The evening begins at 5:30 p.m. with a reception in Semiahmoo Resort’s Wine Room, followed by the Winemaker Dinner. JM Cellars wines will be paired with a mouth-watering five-course dinner created by Semiahmoo’s Executive Chef Bruno — including Scallops Sashimi with JM Cellars 2014 Bramble Bump White, and Spring Lamb Loin with JM Cellars 2012 Tre.

Screen Shot 2016-03-20 at 12.45.13 PMThis is a perfect opportunity for wine lovers in Seattle, Vancouver and well, everywhere, to come to Semiahmoo Resort for relaxation in a scenic location, excellent wine and a delicious meal. For those of us fortunate to live near Semiahmoo Resort, what a fantastic way to spend the evening!

If you are out of town, the package starts at $359, which includes two tickets to the Winemaker Dinner and a one-night stay for two in a newly renovated guest room at the resort. (Taxes and gratuity are not included in the price.) For reservations, phone 360-318-2000.

If you’re local, the price is $99 per person, exclusive of tax and gratuity. Phone 360-318-2044 for reservations.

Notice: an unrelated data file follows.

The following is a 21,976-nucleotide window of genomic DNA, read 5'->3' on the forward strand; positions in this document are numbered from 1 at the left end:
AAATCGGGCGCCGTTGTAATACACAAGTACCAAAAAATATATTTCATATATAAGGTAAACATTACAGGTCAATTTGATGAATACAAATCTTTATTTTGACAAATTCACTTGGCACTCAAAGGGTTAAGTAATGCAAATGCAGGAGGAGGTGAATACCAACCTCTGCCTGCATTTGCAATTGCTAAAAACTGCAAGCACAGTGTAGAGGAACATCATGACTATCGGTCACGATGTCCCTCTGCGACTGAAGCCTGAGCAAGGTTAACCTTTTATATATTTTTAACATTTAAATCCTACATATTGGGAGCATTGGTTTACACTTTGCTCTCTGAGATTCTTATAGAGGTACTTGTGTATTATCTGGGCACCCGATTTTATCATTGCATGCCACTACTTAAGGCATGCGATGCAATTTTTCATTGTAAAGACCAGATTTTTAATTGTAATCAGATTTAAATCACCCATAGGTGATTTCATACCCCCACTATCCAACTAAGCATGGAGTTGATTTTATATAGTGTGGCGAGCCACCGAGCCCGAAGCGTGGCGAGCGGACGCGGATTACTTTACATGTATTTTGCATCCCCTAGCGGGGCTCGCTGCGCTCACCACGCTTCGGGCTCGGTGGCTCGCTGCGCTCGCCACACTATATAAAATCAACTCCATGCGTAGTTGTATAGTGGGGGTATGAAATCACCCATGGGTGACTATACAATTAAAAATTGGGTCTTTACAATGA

We hope to see you there! We’ve enjoyed JM Cellar wines since 1999 when we moved to Seattle; six years later, we finally met John at Taste Washington 2009. After the event, John wrote me a note to thank me — not just for our blog posts about JM Cellars, but about our support for Washington state wines in general.

Now that’s a class act!

Cheers!
Margot and Dave

 

 

Charles Smith Wines Jet City

Photo credit; Charles Smith Wines

Photo credit: Charles Smith Wines

Now that we don’t live in Seattle anymore, we couldn’t visit Charles Smith Wines Jet City when it opened on July 25. So we decided to go on a road trip with our friends Jenise and Bob Stone (both have excellent palates), to see the new 32,000-square-foot winery in the Georgetown neighborhood, across from Boeing Field.

Jet City is located in a former Dr. Pepper bottling plant, which received a massive makeover by architect Tom Kundig. What a fantastic combination of steel, glass, concrete, barrels and big tanks, with 21-foot-tall windows looking out on the magnificent Mt. Rainier and the Boeing Field runways.

The downstairs tasting room also looks onto the first-floor production area. Unfortunately, the second floor, with its commercial kitchen, isn’t open yet, so we didn’t get a chance to check it out too. But according to reports from the grand opening, the area has an aviation theme, and the kitchen will be used to host harvest lunches and catered events.

As Charles said recently to the media, “Is this a restaurant? No. But will we have amazing dinners here? Yes. Is this a concert venue? No. But will we have great bands play live shows here? Yes.”